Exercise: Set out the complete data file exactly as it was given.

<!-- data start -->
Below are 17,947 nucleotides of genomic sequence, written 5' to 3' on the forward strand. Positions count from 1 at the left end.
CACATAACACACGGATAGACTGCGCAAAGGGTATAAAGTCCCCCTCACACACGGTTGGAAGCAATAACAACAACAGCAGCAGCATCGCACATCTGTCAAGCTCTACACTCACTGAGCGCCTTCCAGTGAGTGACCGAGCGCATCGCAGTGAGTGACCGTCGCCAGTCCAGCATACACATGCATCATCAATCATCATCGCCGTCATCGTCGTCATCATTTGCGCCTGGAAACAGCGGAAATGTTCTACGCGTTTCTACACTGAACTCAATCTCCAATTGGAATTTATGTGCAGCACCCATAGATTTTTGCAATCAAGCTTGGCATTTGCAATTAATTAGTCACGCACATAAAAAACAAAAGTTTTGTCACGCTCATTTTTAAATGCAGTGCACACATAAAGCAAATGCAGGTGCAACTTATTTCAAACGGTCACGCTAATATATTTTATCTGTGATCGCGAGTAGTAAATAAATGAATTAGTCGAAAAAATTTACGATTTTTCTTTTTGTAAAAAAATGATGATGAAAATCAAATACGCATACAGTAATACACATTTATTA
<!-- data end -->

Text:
Below are 17,947 nucleotides of genomic sequence, written 5' to 3' on the forward strand. Positions count from 1 at the left end.
CACATAACACACGGATAGACTGCGCAAAGGGTATAAAGTCCCCCTCACACACGGTTGGAAGCAATAACAACAACAGCAGCAGCATCGCACATCTGTCAAGCTCTACACTCACTGAGCGCCTTCCAGTGAGTGACCGAGCGCATCGCAGTGAGTGACCGTCGCCAGTCCAGCATACACATGCATCATCAATCATCATCGCCGTCATCGTCGTCATCATTTGCGCCTGGAAACAGCGGAAATGTTCTACGCGTTTCTACACTGAACTCAATCTCCAATTGGAATTTATGTGCAGCACCCATAGATTTTTGCAATCAAGCTTGGCATTTGCAATTAATTAGTCACGCACATAAAAAACAAAAGTTTTGTCACGCTCATTTTTAAATGCAGTGCACACATAAAGCAAATGCAGGTGCAACTTATTTCAAACGGTCACGCTAATATATTTTATCTGTGATCGCGAGTAGTAAATAAATGAATTAGTCGAAAAAATTTACGATTTTTCTTTTTGTAAAAAAATGATGATGAAAATCAAATACGCATACAGTAATACACATTTATTA